Full, honest, and complete disclosure is a critical part of divorce in California. Family Code section 2100 explicitly calls for “full and accurate disclosure of all assets and liabilities” because doing so furthers the sound public policy of “the reduction of the adversarial nature of marital dissolution and the attendant costs…”
Divorcees often ask about the legal consequences of concealing assets in a divorce case. Under California law, doing so is an express breach of fiduciary duty and the penalties can be severe. There is no better example of this than the result in the Marriage of Rossi case, where Wife tried to hide over a million dollars in lottery winnings she received before separation.
In Rossi, the Wife contributed to a lottery pool with her co-workers. In late December of 1996, the lottery pool hit the jackpot and Wife’s share was $1,336,000. The next month, Wife filed for divorce. She never disclosed the lottery winnings to her husband and she used her mother’s address to receive checks and other information from the California Lottery so as not to tip Husband off. The parties signed a settlement agreement and judgment was entered on April 7, 1997.
In May of 1999, Husband received a letter to his home address asking if Wife was interested in a lump-sum buy-out of her lottery winnings. This was the first he had heard of Wife winning the lottery.
Within days, the parties were back in court. Husband sought an award of 100 percent of the lottery winnings under Family Code section 1101(h), which requires the trial court to award 100 percent of an undisclosed asset if the failure to disclose constituted “oppression, fraud, or malice.”
Family Code section 1101(h) reads as follows:
“(h) Remedies for the breach of the fiduciary duty by one spouse, as set forth in Sections 721 and 1100, when the breach falls within the ambit of Section 3294 of the Civil Code shall include, but not be limited to, an award to the other spouse of 100 percent, or an amount equal to 100 percent, of any asset undisclosed or transferred in breach of the fiduciary duty.”
Civil Code section 3294 reads, in relevant part, as follows:
“(a) In an action for the breach of an obligation not arising from contract, where it is proven by clear and convincing evidence that the defendant has been guilty of oppression, fraud, or malice, the plaintiff, in addition to the actual damages, may recover damages for the sake of example and by way of punishing the defendant.
(c) As used in this section, the following definitions shall apply:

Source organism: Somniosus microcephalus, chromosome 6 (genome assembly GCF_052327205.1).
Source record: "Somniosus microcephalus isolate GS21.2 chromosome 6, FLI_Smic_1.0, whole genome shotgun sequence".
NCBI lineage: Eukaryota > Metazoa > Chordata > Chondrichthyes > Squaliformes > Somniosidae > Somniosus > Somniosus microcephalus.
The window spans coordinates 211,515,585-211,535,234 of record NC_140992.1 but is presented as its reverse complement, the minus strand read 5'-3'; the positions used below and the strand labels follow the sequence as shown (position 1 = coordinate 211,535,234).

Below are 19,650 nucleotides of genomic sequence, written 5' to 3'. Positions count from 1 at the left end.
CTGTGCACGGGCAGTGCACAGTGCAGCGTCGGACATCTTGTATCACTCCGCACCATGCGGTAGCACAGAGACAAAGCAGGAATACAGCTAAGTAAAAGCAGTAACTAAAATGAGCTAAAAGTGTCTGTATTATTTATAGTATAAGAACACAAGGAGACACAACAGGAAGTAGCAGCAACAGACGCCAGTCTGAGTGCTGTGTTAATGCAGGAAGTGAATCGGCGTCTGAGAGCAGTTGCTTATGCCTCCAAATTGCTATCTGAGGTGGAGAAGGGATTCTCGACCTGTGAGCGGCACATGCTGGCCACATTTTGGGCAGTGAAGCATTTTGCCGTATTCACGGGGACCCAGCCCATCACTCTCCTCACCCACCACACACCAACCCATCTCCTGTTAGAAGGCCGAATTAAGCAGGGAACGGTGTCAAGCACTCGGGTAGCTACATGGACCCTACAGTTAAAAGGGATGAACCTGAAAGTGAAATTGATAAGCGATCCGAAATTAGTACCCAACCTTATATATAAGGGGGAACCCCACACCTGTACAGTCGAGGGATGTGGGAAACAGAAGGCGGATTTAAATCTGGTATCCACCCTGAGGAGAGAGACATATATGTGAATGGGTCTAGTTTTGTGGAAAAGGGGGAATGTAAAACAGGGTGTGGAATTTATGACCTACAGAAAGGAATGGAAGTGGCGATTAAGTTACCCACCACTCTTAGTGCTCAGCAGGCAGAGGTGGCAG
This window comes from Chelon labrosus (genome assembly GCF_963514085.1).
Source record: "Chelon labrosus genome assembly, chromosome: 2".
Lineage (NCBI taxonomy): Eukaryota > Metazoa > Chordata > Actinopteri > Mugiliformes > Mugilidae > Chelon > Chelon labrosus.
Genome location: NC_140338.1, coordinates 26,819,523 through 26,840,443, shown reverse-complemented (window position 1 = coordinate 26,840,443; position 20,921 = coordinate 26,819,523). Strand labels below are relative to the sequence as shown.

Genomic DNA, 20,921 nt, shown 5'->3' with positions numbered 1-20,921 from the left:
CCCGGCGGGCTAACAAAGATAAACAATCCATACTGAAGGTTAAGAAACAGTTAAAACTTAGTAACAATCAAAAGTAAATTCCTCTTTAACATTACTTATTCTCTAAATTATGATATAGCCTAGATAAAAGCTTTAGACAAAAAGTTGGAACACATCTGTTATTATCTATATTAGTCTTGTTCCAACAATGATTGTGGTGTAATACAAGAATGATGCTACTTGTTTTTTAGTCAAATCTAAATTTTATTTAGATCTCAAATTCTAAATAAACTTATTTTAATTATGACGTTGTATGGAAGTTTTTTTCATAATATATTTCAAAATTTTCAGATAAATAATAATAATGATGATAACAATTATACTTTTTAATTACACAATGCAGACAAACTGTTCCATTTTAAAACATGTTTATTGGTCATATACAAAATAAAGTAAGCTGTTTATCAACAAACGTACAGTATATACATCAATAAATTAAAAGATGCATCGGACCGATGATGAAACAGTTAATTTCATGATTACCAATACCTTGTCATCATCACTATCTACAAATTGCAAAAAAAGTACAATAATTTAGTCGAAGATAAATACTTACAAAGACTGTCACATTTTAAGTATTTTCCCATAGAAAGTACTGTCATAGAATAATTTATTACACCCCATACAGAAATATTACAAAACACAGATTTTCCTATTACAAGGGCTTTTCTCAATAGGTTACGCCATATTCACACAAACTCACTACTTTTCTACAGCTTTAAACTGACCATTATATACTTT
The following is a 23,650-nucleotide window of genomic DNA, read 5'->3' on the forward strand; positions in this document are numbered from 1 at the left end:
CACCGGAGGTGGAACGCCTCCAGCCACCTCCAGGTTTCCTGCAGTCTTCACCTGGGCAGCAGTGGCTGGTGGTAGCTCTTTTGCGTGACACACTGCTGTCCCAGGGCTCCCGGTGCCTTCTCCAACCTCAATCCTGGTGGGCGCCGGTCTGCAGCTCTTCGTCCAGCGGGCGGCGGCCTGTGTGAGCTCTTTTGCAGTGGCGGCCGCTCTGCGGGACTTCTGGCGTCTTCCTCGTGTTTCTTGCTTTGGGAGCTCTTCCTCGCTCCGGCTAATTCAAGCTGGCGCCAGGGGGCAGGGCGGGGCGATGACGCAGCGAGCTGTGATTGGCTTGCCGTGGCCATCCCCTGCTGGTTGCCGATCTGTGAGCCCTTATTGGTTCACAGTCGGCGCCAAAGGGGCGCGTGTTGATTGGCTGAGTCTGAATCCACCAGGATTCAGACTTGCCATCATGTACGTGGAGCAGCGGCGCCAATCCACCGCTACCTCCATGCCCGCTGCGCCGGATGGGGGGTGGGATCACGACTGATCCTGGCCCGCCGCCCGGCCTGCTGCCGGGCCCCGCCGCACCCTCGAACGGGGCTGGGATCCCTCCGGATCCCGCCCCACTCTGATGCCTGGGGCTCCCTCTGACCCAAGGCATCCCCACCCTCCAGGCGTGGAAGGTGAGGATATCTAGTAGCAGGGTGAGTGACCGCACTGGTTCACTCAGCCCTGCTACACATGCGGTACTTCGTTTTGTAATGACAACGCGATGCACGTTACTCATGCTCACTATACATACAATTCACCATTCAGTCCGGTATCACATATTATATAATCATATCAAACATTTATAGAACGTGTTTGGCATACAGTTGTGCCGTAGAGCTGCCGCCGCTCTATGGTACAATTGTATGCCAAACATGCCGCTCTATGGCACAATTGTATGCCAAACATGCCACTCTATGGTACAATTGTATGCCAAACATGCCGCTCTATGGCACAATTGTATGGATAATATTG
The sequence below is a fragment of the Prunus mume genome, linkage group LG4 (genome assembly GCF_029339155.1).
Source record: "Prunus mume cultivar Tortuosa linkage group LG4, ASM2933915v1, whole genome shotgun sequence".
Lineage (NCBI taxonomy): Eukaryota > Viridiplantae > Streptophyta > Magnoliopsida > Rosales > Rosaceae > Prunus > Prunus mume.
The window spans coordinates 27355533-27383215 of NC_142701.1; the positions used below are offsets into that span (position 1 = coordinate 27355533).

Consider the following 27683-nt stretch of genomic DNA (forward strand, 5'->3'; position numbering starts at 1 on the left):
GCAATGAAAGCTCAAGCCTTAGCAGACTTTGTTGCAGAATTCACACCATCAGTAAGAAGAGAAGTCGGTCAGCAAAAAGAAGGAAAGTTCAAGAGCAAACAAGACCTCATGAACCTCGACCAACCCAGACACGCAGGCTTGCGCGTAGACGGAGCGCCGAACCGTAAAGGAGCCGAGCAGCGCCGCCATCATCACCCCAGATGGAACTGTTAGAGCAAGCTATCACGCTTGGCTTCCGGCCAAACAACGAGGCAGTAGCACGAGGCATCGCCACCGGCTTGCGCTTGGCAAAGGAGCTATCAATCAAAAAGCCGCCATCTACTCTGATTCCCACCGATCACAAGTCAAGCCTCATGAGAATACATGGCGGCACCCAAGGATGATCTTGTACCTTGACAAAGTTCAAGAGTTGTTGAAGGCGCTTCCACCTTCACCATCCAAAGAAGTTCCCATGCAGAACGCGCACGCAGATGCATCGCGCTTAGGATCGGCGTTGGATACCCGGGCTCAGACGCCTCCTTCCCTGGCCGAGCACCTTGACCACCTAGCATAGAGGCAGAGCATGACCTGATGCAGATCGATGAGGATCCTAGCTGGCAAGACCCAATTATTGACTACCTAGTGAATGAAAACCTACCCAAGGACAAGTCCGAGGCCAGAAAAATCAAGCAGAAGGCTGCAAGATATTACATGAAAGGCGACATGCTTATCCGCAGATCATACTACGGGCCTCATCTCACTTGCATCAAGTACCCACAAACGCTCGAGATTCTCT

(1) “Malice” means conduct which is intended by the defendant to cause injury to the plaintiff or despicable conduct which is carried on by the defendant with a willful and conscious disregard of the rights or safety of others.
(2) “Oppression” means despicable conduct that subjects a person to cruel and unjust hardship in conscious disregard of that person’s rights.
(3) “Fraud” means an intentional misrepresentation, deceit, or concealment of a material fact known to the defendant with the intention on the part of the defendant of thereby depriving a person of property or legal rights or otherwise causing injury.”
The trial court found that Wife’s actions in intentionally failing to disclose her lottery winnings constituted fraud and awarded 100% of the lottery proceeds to Husband. The Court of Appeals affirmed and agreed with the legal reasoning of the trial court.
In addition, the Court of Appeal noted that the trial court could have imposed attorney’s fees on Wife as an additional sanction under Family Code section 1101(h), but it was in the Court’s discretion not to do so. The Court of Appeal also noted that if the trial court found there was a breach of fiduciary duty, but that breach did not rise to the level of “oppression, fraud, or malice,” the trial court would have been required to award attorney fees to the injured spouse under those circumstances.
It is important that you understand your fiduciary duties to your spouse and your rights when your spouse breaches these duties. The attorneys at Bickford Blado & Botros are experienced and well-versed in these issues. Don’t settle for less when determining your rights. Call 858-793-8884 in Del Mar, Carmel Valley, North County or San Diego.